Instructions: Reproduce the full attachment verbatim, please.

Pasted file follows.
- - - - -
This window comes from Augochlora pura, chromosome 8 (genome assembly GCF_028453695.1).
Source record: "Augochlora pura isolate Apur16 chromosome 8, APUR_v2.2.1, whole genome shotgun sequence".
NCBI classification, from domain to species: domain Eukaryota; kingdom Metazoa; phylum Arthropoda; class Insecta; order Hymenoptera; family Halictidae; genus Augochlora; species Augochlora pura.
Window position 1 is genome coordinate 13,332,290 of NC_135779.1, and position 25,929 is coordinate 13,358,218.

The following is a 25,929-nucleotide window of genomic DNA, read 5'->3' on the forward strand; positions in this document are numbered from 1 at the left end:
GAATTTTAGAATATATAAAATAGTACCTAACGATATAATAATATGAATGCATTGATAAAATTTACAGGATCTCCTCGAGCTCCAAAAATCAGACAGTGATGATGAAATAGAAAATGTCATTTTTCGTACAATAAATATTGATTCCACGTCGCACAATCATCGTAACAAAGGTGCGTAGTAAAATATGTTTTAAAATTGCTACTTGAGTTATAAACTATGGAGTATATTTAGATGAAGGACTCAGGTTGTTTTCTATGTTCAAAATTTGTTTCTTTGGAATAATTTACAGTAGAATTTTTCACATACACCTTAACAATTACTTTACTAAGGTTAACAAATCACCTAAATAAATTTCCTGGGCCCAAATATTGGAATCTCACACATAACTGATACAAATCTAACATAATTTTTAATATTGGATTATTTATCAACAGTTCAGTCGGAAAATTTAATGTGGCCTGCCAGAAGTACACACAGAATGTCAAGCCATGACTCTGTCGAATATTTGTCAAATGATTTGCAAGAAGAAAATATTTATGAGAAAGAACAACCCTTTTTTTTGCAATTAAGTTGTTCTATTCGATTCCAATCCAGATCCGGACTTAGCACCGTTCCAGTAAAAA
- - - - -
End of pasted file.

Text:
This window comes from Augochlora pura, chromosome 8 (genome assembly GCF_028453695.1).
Source record: "Augochlora pura isolate Apur16 chromosome 8, APUR_v2.2.1, whole genome shotgun sequence".
NCBI classification, from domain to species: domain Eukaryota; kingdom Metazoa; phylum Arthropoda; class Insecta; order Hymenoptera; family Halictidae; genus Augochlora; species Augochlora pura.
Window position 1 is genome coordinate 13,332,290 of NC_135779.1, and position 25,929 is coordinate 13,358,218.

The following is a 25,929-nucleotide window of genomic DNA, read 5'->3' on the forward strand; positions in this document are numbered from 1 at the left end:
GAATTTTAGAATATATAAAATAGTACCTAACGATATAATAATATGAATGCATTGATAAAATTTACAGGATCTCCTCGAGCTCCAAAAATCAGACAGTGATGATGAAATAGAAAATGTCATTTTTCGTACAATAAATATTGATTCCACGTCGCACAATCATCGTAACAAAGGTGCGTAGTAAAATATGTTTTAAAATTGCTACTTGAGTTATAAACTATGGAGTATATTTAGATGAAGGACTCAGGTTGTTTTCTATGTTCAAAATTTGTTTCTTTGGAATAATTTACAGTAGAATTTTTCACATACACCTTAACAATTACTTTACTAAGGTTAACAAATCACCTAAATAAATTTCCTGGGCCCAAATATTGGAATCTCACACATAACTGATACAAATCTAACATAATTTTTAATATTGGATTATTTATCAACAGTTCAGTCGGAAAATTTAATGTGGCCTGCCAGAAGTACACACAGAATGTCAAGCCATGACTCTGTCGAATATTTGTCAAATGATTTGCAAGAAGAAAATATTTATGAGAAAGAACAACCCTTTTTTTTGCAATTAAGTTGTTCTATTCGATTCCAATCCAGATCCGGACTTAGCACCGTTCCAGTAAAAA